I grew up in a home where my Mom was cooking from scratch all the time; we were the lucky consumers of homegrown veggies and meals made by my Mom. My grand-parents lived next door, so it was a regular thing to go over after school to help my Grand-Maman make cookies (she never followed a recipe! She was amazing!), tarte au sucre, or my Grand-Papa's favourite, Tarte aux raisins. You knew Christmas was upon us when you could smell my mom and Grand-Maman making tourtière, the traditional meat pie served at French-Canadian Christmas feasts and Réveillons since the dawn of time I think! Those scent memories still live in me, witnessed by my gut reaction when preparing this pie last night for the celebration tonight. I was misty-eyed, as the flood of memories came; I immediately thought “Christmas is soon! Everyone will be here soon! This must also mean there are Christmas cookies already baked and stashed away in the house somewhere, I should go look!” Sigh.
Tourtière is a traditional French-Canadian meat pie, and most would be familiar with the version made out of ground meat, either a combination of meats or one single type of ground. My dad has gotten into making a ground chicken version these last few years; I refuse to veer away from the ones that were regulars in my childhood. Call me sentimental, call me old school, I just love this version so much better. If done correctly and with enough time to allow the meat to mellow, it just Melts. in. Your. Mouth. The Acadian version uses stew meat instead, 1 part beef to 2 part pork. Onions are also added late in the game. It's really quite a simple process, and one I continue offering in tradition to my family at this time every year.
I'm including the recipe here, as it was dictated to me by my Maman some 10 or more years ago. The colours look bland, and with such a short list of ingredients, do not be fooled. This ain't a bland tasting seasonal treat at all. I hope you like it.
TOURTIERE DU LAC ST-JEAN (à Grand-Maman Lena et aussi Lorraine)
This amount makes about 2 pies
In a big pot, add 1 lb stew beef cut in cubes and 2 lbs pork shoulder roast cut in cubes. (You might want to remove the fat off of the pork.)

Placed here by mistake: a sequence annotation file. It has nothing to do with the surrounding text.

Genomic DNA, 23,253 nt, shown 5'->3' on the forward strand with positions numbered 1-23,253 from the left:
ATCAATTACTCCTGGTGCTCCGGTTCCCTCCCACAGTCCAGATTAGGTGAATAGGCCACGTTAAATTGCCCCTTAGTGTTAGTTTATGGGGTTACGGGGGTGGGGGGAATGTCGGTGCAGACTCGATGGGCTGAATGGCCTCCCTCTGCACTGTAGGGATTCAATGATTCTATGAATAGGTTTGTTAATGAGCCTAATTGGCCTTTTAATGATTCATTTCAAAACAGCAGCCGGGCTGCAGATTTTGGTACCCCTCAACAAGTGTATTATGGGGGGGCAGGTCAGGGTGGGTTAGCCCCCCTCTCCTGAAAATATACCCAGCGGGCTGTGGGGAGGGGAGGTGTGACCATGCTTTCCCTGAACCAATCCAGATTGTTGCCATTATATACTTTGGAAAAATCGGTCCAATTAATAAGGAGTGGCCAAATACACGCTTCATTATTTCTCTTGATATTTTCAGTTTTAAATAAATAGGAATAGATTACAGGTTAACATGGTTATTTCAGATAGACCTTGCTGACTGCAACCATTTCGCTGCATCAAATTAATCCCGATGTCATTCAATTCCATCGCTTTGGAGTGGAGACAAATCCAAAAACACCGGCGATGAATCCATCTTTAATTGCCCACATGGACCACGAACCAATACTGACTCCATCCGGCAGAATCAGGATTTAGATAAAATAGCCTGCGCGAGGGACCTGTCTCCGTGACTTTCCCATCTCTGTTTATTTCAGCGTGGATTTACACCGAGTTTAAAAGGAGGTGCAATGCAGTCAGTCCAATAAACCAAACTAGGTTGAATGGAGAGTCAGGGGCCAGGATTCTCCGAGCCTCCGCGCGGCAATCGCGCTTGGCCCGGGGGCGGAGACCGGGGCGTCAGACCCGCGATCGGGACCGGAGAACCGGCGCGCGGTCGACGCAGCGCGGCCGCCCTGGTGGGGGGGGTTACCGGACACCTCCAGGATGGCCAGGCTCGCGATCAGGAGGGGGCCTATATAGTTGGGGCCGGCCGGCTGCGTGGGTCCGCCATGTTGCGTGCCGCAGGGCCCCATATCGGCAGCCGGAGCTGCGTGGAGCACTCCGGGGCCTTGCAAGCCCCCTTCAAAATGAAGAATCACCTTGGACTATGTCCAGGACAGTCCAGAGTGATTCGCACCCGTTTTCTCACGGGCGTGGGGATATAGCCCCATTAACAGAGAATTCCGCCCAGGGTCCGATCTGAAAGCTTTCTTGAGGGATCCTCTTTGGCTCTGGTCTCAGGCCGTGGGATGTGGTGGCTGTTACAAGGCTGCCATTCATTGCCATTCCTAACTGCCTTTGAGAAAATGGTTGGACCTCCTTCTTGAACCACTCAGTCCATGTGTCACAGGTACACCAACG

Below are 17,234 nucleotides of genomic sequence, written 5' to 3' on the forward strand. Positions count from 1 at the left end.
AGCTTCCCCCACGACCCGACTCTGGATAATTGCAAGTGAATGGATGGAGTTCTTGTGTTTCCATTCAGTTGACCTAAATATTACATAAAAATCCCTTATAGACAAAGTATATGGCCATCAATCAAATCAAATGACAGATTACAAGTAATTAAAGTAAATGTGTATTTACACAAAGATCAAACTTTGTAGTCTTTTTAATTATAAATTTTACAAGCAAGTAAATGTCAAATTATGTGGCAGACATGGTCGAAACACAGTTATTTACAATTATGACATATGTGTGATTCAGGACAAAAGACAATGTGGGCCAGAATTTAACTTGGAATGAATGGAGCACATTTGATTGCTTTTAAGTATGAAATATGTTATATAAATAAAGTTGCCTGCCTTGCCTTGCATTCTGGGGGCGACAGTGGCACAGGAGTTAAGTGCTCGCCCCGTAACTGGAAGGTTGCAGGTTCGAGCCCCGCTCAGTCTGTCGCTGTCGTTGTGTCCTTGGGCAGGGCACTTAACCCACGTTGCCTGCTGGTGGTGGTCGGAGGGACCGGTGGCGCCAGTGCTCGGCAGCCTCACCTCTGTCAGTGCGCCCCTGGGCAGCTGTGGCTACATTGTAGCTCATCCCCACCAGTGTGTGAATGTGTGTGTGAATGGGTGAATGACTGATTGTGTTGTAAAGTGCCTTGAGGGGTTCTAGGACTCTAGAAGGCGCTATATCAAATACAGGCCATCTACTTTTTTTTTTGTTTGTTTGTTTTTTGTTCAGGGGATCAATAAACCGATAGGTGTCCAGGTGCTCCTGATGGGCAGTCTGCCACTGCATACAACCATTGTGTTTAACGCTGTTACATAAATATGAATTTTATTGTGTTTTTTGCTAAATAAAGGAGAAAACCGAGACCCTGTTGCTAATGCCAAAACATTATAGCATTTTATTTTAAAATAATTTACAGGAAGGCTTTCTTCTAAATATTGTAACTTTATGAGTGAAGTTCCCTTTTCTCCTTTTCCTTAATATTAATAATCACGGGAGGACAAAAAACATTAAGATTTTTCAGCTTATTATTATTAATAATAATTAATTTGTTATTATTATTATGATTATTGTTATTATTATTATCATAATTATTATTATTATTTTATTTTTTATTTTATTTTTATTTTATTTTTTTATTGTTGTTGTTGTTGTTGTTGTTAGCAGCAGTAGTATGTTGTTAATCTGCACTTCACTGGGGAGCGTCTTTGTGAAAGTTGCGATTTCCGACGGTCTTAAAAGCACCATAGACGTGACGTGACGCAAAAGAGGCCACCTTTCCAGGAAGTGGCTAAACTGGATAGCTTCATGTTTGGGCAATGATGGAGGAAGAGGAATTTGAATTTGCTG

Put enough water in the pot, not enough to cover the meat but enough to see that there is water in there.
Add some salt and pepper.
Stir the meat from time to time as it cooks, breaking the meat up into shreds as it cooks. When the meat is about shredded and is almost done cooking (it will give up its toughness as it cooks), add 4 chopped onions. Let this cook until it's a good consistency. This will take a total of about 5-6 hours, with the onions added for that last hour.
Drain fat or juice if it's too soggy, or add bread crumbs to help absorb those juices in order to make it not leaky. Adjust your salt and pepper. Put in your pie shell, and add your pie lid. Bake at 350F for 1 hour or until the top crust is a nice golden brown.
Wishes to you for a smooth sailing kind of season ahead. Keep chaos at bay, friends. And make some tourtière.
*And truly, this being 2015 and in the spirit of sanity, I opted to use a store-purchased pie shell. I found a quite clean version in the freezer at my favourite local Health Food Store I felt ok using, from Wholly Wholesome. Straight up ingredients: organic wheat flour, organic palm oil, water, organic cane sugar, sea salt. My adrenals were requesting a free hall pass for this one. I obliged.